Natural Environment Training is similar to the Natural Language Paradigm (NLP) and to Pivotal Response Training, which both emphasized the use of intrinsically motivating materials, teaching in natural contexts, and focusing on the child's immediate interests to guide language instruction (Koegel, O'Dell, & Koegel, 1987; Laski, Charlop, & Schreibman, 1988). NLP, as described by Koegel, Koegel, & Surrat (1992) involves items chosen by the child, variations in instructional targets every few trials, loose shaping contingencies, natural reinforcers, and playful interactions. NET is usually conducted in the child's typical daily environment (Sundberg & Partington, 1999). Sundberg and Partington have used the context of Skinner's analysis of verbal behavior to analyze the utility of both DTT and NET in instructing children with autism, and have created an instructional model based on this analysis.


An additional direction which has received attention in the autism community is Fluency-Based Instruction (FBI). Fluency is defined as responding accurately, quickly, and without hesitation (Binder, 1996; Dougherty & Johnston, 1996). Fluency is achieved through fluency building, which involves practice or overlearning (Binder, 1996). While FBI has been conducted with learners within ABA approaches for many years (e.g., Lindsley, 1992), its extension to autism is rather recent. However, there are a number of good reasons to explore its use for learners with autism. Many individuals with autism exhibit significant disfluencies; that is, motor output is slowed because of poor coordination or pacing of motions. Secondly, response latency is a significant issue for learners with autism. Many students with autism miss social and educational opportunities because of their long latencies to respond. This is especially true for interactions with peers, where peer initiations may be extinguished when responses do not occur in a timely fashion. In Fluency Based Instruction, it is possible to assess the automaticity of the skill, which may have implications for its practical application.

In Fluency Based Instruction, the focus is on the rate at which the learner can demonstrate the skill. The learner demonstrates the skill at maximum speed, with coaching from an instructor. This skill demonstration occurs initially for very brief periods of time (e. g., 10 seconds), and is gradually increased as performance increases. There is a performance aim, which is depicted on a standard celeration chart. Both the type of skill and the current performance of the learner determine the goal for a particular skill. Progress is charted on a daily basis, and the learner is actively engaged in tracking his or her progress. A variety of instructional adjustments are made to increase rate and/or reduce latency, including guided timings (where physical assistance is given), changes in timing lengths, or alterations in the skill being addressed.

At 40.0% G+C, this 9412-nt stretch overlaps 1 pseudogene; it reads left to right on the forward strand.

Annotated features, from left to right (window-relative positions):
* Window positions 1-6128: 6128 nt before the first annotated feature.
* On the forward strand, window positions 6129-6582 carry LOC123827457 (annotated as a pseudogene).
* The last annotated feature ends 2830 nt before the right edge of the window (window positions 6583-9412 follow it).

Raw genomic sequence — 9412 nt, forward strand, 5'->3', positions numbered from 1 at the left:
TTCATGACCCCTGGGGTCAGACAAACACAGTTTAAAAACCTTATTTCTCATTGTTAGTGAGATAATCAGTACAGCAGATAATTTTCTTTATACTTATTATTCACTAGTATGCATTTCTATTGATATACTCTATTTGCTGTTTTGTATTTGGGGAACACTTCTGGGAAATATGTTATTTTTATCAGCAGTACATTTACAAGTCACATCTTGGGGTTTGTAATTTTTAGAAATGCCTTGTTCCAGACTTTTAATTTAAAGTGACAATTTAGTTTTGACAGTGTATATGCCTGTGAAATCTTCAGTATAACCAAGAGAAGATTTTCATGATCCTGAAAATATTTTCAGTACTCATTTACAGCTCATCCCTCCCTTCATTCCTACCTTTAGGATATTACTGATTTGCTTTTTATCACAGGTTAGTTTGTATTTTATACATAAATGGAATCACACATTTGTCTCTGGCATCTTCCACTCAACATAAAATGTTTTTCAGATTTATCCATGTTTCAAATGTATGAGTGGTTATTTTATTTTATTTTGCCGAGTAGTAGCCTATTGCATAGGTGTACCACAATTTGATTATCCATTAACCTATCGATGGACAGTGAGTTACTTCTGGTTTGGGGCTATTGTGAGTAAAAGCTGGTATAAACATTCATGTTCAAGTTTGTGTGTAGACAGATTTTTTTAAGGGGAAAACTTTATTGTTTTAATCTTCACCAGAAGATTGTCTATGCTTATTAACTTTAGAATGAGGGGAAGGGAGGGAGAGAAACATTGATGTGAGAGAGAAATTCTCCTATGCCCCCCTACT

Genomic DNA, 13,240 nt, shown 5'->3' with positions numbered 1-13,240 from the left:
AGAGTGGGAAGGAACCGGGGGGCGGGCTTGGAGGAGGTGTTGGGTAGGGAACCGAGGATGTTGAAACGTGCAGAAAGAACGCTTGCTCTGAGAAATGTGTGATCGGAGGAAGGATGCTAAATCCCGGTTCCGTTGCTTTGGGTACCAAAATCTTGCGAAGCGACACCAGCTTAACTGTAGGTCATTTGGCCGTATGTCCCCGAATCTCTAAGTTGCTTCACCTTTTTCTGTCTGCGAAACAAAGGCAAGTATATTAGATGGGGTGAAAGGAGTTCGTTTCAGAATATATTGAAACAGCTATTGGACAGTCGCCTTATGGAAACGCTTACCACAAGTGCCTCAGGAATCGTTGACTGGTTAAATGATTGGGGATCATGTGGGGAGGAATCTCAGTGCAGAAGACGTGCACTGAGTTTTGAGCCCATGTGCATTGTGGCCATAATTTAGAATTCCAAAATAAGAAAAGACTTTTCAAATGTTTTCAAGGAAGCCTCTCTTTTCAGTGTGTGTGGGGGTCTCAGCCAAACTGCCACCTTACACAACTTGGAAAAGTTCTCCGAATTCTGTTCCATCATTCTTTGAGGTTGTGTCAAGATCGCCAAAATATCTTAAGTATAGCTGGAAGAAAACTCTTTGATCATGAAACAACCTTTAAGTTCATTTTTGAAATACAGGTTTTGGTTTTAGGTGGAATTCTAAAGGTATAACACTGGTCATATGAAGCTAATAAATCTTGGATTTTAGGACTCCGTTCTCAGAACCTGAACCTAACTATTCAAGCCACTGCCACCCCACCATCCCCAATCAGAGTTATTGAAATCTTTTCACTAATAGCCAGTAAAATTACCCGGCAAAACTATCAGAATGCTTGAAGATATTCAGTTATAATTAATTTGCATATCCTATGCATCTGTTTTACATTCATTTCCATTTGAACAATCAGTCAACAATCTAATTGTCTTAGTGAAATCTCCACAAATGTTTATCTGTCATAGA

Fluency Based Instruction also gives information on performance that is not typically available within a discrete trial format. For example, errors and correct responses are recorded and tracked separately. This gives more data on which to base clinical decisions. Furthermore, rate based measures yield information that percent correct measures cannot yield.

The goals of FBI (RESAA: Retention [maintenance], Endurance [sustained performance for a sufficient length of time], Stability [ability to persevere despite distraction], Application [ability to perform skill at fluent rates with novel materials, instructions, locations, and persons], and Adduction [the creation of new skills through the building of component skills]; Johnson & Layng, 1996) are goals, which have always been important to instructional efforts within ABA. The systematic assessment of these learning outcomes is an excellent addition to educational intervention.